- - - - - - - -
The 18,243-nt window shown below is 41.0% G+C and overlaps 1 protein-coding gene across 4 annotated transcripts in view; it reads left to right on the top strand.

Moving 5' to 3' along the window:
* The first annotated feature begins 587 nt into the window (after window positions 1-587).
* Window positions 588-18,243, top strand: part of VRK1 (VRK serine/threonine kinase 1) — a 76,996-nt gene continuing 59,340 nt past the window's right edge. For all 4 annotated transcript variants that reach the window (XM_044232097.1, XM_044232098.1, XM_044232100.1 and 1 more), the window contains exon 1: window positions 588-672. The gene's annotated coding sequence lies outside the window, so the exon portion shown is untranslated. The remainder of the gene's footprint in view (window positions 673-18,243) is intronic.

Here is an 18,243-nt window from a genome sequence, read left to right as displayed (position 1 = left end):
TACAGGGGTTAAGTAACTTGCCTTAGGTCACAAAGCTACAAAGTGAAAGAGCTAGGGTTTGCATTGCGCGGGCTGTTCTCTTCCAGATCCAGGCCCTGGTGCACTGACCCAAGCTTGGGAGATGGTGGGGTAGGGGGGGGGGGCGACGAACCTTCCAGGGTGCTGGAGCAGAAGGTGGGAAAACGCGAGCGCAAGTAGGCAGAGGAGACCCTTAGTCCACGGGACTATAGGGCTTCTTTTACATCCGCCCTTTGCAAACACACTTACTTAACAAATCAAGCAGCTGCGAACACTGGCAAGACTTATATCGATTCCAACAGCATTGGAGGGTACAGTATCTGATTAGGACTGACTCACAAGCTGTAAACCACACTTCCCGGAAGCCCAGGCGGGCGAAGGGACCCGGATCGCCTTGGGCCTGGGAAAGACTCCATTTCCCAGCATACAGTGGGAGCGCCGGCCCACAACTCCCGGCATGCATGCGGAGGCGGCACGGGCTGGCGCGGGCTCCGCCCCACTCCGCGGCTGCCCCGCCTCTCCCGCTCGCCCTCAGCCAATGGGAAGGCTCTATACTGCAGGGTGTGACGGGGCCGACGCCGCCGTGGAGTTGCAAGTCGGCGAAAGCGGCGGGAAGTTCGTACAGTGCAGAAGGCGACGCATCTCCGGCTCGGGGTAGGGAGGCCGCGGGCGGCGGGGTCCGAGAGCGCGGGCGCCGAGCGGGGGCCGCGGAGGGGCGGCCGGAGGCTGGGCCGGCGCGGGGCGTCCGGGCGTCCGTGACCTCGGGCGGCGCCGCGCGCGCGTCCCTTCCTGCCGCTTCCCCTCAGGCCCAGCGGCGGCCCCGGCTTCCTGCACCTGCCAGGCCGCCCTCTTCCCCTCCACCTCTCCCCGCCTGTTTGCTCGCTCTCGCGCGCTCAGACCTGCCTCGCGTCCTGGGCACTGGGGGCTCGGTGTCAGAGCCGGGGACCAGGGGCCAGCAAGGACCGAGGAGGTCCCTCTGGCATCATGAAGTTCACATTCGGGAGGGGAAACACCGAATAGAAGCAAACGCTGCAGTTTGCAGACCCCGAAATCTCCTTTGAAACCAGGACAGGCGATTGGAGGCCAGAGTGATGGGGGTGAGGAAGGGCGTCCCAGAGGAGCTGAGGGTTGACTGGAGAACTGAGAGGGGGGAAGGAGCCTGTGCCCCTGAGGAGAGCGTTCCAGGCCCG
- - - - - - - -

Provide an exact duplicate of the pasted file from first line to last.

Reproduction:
The 18,243-nt window shown below is 41.0% G+C and overlaps 1 protein-coding gene across 4 annotated transcripts in view; it reads left to right on the top strand.

Moving 5' to 3' along the window:
* The first annotated feature begins 587 nt into the window (after window positions 1-587).
* Window positions 588-18,243, top strand: part of VRK1 (VRK serine/threonine kinase 1) — a 76,996-nt gene continuing 59,340 nt past the window's right edge. For all 4 annotated transcript variants that reach the window (XM_044232097.1, XM_044232098.1, XM_044232100.1 and 1 more), the window contains exon 1: window positions 588-672. The gene's annotated coding sequence lies outside the window, so the exon portion shown is untranslated. The remainder of the gene's footprint in view (window positions 673-18,243) is intronic.

Here is an 18,243-nt window from a genome sequence, read left to right as displayed (position 1 = left end):
TACAGGGGTTAAGTAACTTGCCTTAGGTCACAAAGCTACAAAGTGAAAGAGCTAGGGTTTGCATTGCGCGGGCTGTTCTCTTCCAGATCCAGGCCCTGGTGCACTGACCCAAGCTTGGGAGATGGTGGGGTAGGGGGGGGGGGCGACGAACCTTCCAGGGTGCTGGAGCAGAAGGTGGGAAAACGCGAGCGCAAGTAGGCAGAGGAGACCCTTAGTCCACGGGACTATAGGGCTTCTTTTACATCCGCCCTTTGCAAACACACTTACTTAACAAATCAAGCAGCTGCGAACACTGGCAAGACTTATATCGATTCCAACAGCATTGGAGGGTACAGTATCTGATTAGGACTGACTCACAAGCTGTAAACCACACTTCCCGGAAGCCCAGGCGGGCGAAGGGACCCGGATCGCCTTGGGCCTGGGAAAGACTCCATTTCCCAGCATACAGTGGGAGCGCCGGCCCACAACTCCCGGCATGCATGCGGAGGCGGCACGGGCTGGCGCGGGCTCCGCCCCACTCCGCGGCTGCCCCGCCTCTCCCGCTCGCCCTCAGCCAATGGGAAGGCTCTATACTGCAGGGTGTGACGGGGCCGACGCCGCCGTGGAGTTGCAAGTCGGCGAAAGCGGCGGGAAGTTCGTACAGTGCAGAAGGCGACGCATCTCCGGCTCGGGGTAGGGAGGCCGCGGGCGGCGGGGTCCGAGAGCGCGGGCGCCGAGCGGGGGCCGCGGAGGGGCGGCCGGAGGCTGGGCCGGCGCGGGGCGTCCGGGCGTCCGTGACCTCGGGCGGCGCCGCGCGCGCGTCCCTTCCTGCCGCTTCCCCTCAGGCCCAGCGGCGGCCCCGGCTTCCTGCACCTGCCAGGCCGCCCTCTTCCCCTCCACCTCTCCCCGCCTGTTTGCTCGCTCTCGCGCGCTCAGACCTGCCTCGCGTCCTGGGCACTGGGGGCTCGGTGTCAGAGCCGGGGACCAGGGGCCAGCAAGGACCGAGGAGGTCCCTCTGGCATCATGAAGTTCACATTCGGGAGGGGAAACACCGAATAGAAGCAAACGCTGCAGTTTGCAGACCCCGAAATCTCCTTTGAAACCAGGACAGGCGATTGGAGGCCAGAGTGATGGGGGTGAGGAAGGGCGTCCCAGAGGAGCTGAGGGTTGACTGGAGAACTGAGAGGGGGGAAGGAGCCTGTGCCCCTGAGGAGAGCGTTCCAGGCCCG